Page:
author = "Wright, {Jay W.} and Tanja Pejovic and Leigh Jurevic and Cecily Bishop and Theodore Hobbs and Richard Stouffer",
year = "2011",
month = "6",
doi = "10.1093/humrep/der061",
language = "English (US)",
volume = "26",
pages = "1422--1430",
journal = "Human Reproduction",
issn = "0268-1161",
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TY - JOUR

T1 - Ovarian surface epitheliectomy in the non-human primate

T2 - Continued cyclic ovarian function and limited epithelial replacement

AU - Wright, Jay W.

AU - Pejovic, Tanja

AU - Jurevic, Leigh

AU - Bishop, Cecily

AU - Hobbs, Theodore

AU - Stouffer, Richard

PY - 2011/6

Y1 - 2011/6

N2 - BACKGROUND: The fifth leading cause of cancer deaths among women is ovarian cancer (OC), which originates primarily in the ovarian surface epithelium (OSE) that surrounds the ovary. Permanent removal of the OSE could provide a novel strategy to substantially reduce OC risk, while retaining the benefits of ovarian function, including gameto- and steroidogenesis. It must be determined whether ovarian surface epitheliectomy (OSEx) carries deleterious side effects, including loss of menstrual cyclicity, infertility or scarring (e.g. adhesions), prior to any clinical application of this strategy. To achieve this, we selected the non-human primate, rhesus macaque, for long-term (12 month) studies on the effects of OSEx. Methods Rhesus macaque females underwent OSEx by detergent treatment and were then monitored for menstrual cyclicity (menstruation, steroidogenesis and follicle development) and adverse side effects (tissue scarring or adhesions). Ovaries were collected at 6 or 12 months and examined for evidence of tissue damage, follicle rupture and regression of the corpus luteum. The ovarian surface was examined immunohistologically for signs of epithelial replacement, using markers for OSE and fimbrial epithelium (FE), a possible alternative source of pelvic tumors diagnosed as OC. Results After OSEx, menstrual cycle length, estrogen and progesterone production, follicle rupture and luteal regression appeared normal. No evidence of adhesions was seen. At 6 and 12 months post-OSEx, the ovarian surface was sparsely populated by cells expressing OSE and FE markers. Proliferative activity in this population was notably low. CONCLUSIONS OSEx may provide a novel method to reduce the risk of OC, without sacrificing ovarian function, although the effects on fertility remain to be tested. The absence of epithelial replacement via enhanced proliferation suggests OSEx does not increase malignant potential. Complete and permanent OSEx may be feasible.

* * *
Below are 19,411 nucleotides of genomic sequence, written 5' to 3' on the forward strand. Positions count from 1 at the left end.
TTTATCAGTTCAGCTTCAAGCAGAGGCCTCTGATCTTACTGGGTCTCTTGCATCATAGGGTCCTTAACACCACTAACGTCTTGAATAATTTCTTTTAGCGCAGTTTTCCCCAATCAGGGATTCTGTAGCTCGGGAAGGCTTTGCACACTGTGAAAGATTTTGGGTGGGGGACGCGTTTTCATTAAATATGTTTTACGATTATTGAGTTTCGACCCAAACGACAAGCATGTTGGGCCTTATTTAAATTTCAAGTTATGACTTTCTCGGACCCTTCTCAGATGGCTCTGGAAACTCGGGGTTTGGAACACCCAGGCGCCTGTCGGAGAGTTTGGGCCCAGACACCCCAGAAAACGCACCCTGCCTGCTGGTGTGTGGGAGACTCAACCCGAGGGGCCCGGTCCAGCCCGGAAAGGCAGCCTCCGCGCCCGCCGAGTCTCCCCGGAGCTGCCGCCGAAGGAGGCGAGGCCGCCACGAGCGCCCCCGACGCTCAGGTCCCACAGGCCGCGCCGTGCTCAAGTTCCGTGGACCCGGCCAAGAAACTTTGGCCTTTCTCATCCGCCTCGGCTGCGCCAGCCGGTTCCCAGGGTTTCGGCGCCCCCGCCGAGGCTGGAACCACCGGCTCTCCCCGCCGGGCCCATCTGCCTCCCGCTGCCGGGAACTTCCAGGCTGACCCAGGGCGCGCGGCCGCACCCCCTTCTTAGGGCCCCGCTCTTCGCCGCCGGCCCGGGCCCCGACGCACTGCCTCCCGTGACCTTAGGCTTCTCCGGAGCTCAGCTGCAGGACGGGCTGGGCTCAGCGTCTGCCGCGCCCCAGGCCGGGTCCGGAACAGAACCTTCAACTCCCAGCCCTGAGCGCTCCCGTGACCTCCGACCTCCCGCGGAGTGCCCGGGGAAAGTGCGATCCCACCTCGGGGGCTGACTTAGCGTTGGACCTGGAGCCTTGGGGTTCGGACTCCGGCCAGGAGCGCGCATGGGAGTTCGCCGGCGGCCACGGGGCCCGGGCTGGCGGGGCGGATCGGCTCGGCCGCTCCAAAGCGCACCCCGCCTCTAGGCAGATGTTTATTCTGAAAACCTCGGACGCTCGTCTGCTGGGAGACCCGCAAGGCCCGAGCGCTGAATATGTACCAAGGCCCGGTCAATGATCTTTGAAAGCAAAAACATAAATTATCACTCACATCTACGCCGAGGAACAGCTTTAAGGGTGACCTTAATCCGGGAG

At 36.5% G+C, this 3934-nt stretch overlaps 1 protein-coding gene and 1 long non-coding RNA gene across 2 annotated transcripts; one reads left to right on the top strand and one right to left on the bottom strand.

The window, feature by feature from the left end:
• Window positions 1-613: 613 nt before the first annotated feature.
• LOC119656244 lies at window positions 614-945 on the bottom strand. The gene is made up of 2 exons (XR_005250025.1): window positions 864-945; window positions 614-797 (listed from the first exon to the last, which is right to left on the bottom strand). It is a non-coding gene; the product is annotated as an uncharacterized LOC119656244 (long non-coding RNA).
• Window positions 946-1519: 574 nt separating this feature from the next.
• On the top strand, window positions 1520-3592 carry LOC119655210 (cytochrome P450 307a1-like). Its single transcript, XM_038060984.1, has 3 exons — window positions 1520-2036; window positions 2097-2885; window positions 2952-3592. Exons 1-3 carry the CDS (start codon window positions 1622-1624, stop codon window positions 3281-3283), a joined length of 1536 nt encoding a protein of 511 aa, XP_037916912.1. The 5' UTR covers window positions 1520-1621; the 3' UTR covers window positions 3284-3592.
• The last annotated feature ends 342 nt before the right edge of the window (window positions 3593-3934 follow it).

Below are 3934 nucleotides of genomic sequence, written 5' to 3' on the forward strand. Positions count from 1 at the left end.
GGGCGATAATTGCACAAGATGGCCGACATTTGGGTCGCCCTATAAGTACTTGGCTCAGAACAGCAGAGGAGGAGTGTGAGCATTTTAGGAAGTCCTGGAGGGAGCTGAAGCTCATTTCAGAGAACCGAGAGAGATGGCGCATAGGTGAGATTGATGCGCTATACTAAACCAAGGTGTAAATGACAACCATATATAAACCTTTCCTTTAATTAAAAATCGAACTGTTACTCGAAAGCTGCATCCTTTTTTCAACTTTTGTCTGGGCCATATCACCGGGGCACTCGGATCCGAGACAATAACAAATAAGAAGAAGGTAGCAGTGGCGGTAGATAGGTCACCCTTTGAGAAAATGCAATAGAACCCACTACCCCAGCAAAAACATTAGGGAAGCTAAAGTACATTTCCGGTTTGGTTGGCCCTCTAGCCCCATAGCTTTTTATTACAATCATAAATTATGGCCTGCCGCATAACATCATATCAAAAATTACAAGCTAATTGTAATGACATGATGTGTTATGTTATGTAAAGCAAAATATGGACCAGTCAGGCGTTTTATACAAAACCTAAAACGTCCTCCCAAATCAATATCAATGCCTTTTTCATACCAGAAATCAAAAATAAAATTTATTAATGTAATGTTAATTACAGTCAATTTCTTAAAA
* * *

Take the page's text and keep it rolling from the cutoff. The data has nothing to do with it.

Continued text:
AB - BACKGROUND: The fifth leading cause of cancer deaths among women is ovarian cancer (OC), which originates primarily in the ovarian surface epithelium (OSE) that surrounds the ovary. Permanent removal of the OSE could provide a novel strategy to substantially reduce OC risk, while retaining the benefits of ovarian function, including gameto- and steroidogenesis. It must be determined whether ovarian surface epitheliectomy (OSEx) carries deleterious side effects, including loss of menstrual cyclicity, infertility or scarring (e.g. adhesions), prior to any clinical application of this strategy. To achieve this, we selected the non-human primate, rhesus macaque, for long-term (12 month) studies on the effects of OSEx. Methods Rhesus macaque females underwent OSEx by detergent treatment and were then monitored for menstrual cyclicity (menstruation, steroidogenesis and follicle development) and adverse side effects (tissue scarring or adhesions). Ovaries were collected at 6 or 12 months and examined for evidence of tissue damage, follicle rupture and regression of the corpus luteum. The ovarian surface was examined immunohistologically for signs of epithelial replacement, using markers for OSE and fimbrial epithelium (FE), a possible alternative source of pelvic tumors diagnosed as OC. Results After OSEx, menstrual cycle length, estrogen and progesterone production, follicle rupture and luteal regression appeared normal. No evidence of adhesions was seen. At 6 and 12 months post-OSEx, the ovarian surface was sparsely populated by cells expressing OSE and FE markers. Proliferative activity in this population was notably low. CONCLUSIONS OSEx may provide a novel method to reduce the risk of OC, without sacrificing ovarian function, although the effects on fertility remain to be tested. The absence of epithelial replacement via enhanced proliferation suggests OSEx does not increase malignant potential. Complete and permanent OSEx may be feasible.

KW - epitheliectomy

KW - fimbrial epithelium

KW - ovarian cancer

KW - ovarian function

KW - ovarian surface epithelium

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U2 - 10.1093/humrep/der061

DO - 10.1093/humrep/der061

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JF - Human Reproduction

SN - 0268-1161